As used herein, a phrase referring to “at least one of” a list of items refers to any combination of those items, including single members. As an example, “at least one of: a, b, or c” is intended to cover: a, b, c, a-b, a-c, b-c, and a-b-c, as well as any combination with multiples of the same element (e.g., a-a, a-a-a, a-a-b, a-a-c, a-b-b, a-c-c, b-b, b-b-b, b-b-c, c-c, and c-c-c or any other ordering of a, b, and c).

As used herein, the term “identifying” encompasses a wide variety of actions. For example, “identifying” may include calculating, computing, processing, deriving, investigating, looking up (e.g., looking up in a table, a database or another data structure), ascertaining and the like. Also, “identifying” may include receiving (e.g., receiving information), accessing (e.g., accessing data in a memory) and the like. Also, “identifying” may include resolving, selecting, choosing, establishing and the like.

In some cases, rather than actually communicating a frame, a device may have an interface to communicate a frame for transmission or reception. For example, a processor may output a frame, via a bus interface, to an RF front end for transmission. Similarly, rather than actually receiving a frame, a device may have an interface to obtain a frame received from another device. For example, a processor may obtain (or receive) a frame, via a bus interface, from an RF front end for transmission.

The methods disclosed herein comprise one or more steps or actions for achieving the described method. The method steps and/or actions may be interchanged with one another without departing from the scope of the claims. In other words, unless a specific order of steps or actions is specified, the order and/or use of specific steps and/or actions may be modified without departing from the scope of the claims.

The various operations of methods described above may be performed by any suitable means capable of performing the corresponding functions. The means may include various hardware and/or software component(s) and/or module(s), including, but not limited to a circuit, an application specific integrated circuit (ASIC), or processor. Software shall be construed broadly to mean instructions, data, code, or any combination thereof, whether referred to as software, firmware, middleware, code, microcode, hardware description language, machine language, or otherwise. Generally, where there are operations illustrated in figures, those operations may have corresponding counterpart means-plus-function components.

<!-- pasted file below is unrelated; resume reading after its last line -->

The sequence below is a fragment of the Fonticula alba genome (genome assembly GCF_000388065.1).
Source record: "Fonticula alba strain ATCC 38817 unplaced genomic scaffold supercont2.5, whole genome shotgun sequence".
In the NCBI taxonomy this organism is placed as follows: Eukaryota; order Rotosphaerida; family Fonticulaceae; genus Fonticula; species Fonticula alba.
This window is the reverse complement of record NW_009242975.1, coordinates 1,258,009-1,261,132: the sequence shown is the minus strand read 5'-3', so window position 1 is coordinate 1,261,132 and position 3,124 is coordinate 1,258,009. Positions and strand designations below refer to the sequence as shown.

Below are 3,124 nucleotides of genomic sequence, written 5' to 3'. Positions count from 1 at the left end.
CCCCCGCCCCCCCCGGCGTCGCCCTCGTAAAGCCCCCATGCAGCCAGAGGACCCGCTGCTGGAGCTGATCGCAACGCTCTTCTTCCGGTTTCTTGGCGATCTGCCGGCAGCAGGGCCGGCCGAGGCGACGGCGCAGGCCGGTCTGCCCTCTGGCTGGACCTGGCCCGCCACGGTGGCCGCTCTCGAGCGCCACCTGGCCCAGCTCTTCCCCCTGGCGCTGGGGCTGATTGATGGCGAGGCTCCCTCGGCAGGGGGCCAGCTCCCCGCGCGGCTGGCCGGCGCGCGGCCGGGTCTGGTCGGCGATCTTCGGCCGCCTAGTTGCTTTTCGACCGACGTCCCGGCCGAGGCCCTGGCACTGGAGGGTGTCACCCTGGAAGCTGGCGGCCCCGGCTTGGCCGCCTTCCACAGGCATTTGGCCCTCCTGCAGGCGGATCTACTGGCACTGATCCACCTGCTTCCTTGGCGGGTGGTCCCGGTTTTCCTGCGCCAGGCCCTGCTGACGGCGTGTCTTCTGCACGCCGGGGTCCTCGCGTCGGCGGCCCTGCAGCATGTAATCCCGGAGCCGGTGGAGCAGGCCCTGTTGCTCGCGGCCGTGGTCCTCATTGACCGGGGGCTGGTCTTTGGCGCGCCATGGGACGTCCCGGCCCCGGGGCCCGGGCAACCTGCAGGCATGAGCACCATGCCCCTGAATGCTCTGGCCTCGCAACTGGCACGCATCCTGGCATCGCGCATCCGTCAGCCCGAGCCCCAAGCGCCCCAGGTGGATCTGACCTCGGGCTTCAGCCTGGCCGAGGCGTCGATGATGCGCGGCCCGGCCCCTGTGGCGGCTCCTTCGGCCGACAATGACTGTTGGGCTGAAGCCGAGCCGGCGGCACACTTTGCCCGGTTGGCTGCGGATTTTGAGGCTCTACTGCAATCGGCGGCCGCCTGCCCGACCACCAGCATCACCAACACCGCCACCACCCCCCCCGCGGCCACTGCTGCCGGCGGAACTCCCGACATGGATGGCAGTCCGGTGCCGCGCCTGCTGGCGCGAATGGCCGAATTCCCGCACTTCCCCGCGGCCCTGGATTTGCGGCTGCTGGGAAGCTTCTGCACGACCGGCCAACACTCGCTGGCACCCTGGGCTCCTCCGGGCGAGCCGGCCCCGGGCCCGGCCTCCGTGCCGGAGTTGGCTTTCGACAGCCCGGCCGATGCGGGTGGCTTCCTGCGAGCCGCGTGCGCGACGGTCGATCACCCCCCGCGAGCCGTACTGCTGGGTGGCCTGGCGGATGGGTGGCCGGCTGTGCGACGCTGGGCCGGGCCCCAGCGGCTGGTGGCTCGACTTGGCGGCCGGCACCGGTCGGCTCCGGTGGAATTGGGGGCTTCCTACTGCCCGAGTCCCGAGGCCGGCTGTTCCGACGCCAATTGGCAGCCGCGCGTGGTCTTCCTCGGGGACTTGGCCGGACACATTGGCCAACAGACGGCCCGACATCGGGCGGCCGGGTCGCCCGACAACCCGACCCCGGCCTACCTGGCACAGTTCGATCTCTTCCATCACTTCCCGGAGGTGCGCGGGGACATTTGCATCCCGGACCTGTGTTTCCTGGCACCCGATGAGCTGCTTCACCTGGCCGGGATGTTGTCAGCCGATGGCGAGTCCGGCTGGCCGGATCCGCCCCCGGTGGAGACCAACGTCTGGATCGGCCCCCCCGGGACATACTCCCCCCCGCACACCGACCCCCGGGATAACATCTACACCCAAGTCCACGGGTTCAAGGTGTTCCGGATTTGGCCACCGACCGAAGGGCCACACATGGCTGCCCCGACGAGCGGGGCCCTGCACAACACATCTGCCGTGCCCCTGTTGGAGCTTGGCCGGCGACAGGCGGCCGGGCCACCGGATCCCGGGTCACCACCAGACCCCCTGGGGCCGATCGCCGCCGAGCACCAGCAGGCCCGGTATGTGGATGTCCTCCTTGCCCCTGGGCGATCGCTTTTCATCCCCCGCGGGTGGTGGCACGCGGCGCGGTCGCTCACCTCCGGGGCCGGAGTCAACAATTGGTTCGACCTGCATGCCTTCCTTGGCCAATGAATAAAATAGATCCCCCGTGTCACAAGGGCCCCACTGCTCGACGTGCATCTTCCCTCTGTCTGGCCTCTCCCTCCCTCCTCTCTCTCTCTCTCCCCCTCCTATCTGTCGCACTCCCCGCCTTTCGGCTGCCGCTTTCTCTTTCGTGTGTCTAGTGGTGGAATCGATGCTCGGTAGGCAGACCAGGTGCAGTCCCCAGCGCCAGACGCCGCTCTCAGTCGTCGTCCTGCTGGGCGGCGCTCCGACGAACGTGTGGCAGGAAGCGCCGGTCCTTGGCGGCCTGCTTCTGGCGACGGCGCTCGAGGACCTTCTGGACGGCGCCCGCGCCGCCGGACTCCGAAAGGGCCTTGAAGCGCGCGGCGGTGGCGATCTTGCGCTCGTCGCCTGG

The various operations of methods described above may be performed by any suitable means capable of performing the corresponding functions. The means may include various hardware and/or software component(s) and/or module(s), including, but not limited to a circuit, an application specific integrated circuit (ASIC), or processor. Generally, where there are operations illustrated in Figures, those operations may be performed by any suitable corresponding counterpart means-plus-function components.

For example, means for identifying and/or means for communicating may include one or more processors or other elements, such as the transmit processor 220, the controller/processor 240, the receive processor 238, and/or antenna(s) 234 of the base station 110 illustrated in FIG. 2 or the transmit processor 264, the controller/processor 280, the receive processor 258, and/or antenna(s) 252 of the user equipment 120 illustrated in FIG. 2.

Those of skill in the art would understand that information and signals may be represented using any of a variety of different technologies and techniques. For example, data, instructions, commands, information, signals, bits, symbols, and chips that may be referenced throughout the above description may be represented by voltages, currents, electromagnetic waves, magnetic fields or particles, optical fields or particles, or combinations thereof.

Those of skill would further appreciate that the various illustrative logical blocks, modules, circuits, and algorithm steps described in connection with the disclosure herein may be implemented as hardware, software, or combinations thereof. To clearly illustrate this interchangeability of hardware and software, various illustrative components, blocks, modules, circuits, and steps have been described above generally in terms of their functionality. Whether such functionality is implemented as hardware or software depends upon the particular application and design constraints imposed on the overall system. Skilled artisans may implement the described functionality in varying ways for each particular application, but such implementation decisions should not be interpreted as causing a departure from the scope of the present disclosure.

The various illustrative logical blocks, modules, and circuits described in connection with the disclosure herein may be implemented or performed with a general-purpose processor, a digital signal processor (DSP), an application specific integrated circuit (ASIC), a field programmable gate array (FPGA) or other programmable logic device, discrete gate or transistor logic, discrete hardware components, or any combination thereof designed to perform the functions described herein. A general-purpose processor may be a microprocessor, but in the alternative, the processor may be any conventional processor, controller, microcontroller, or state machine. A processor may also be implemented as a combination of computing devices, e.g., a combination of a DSP and a microprocessor, a plurality of microprocessors, one or more microprocessors in conjunction with a DSP core, or any other such configuration.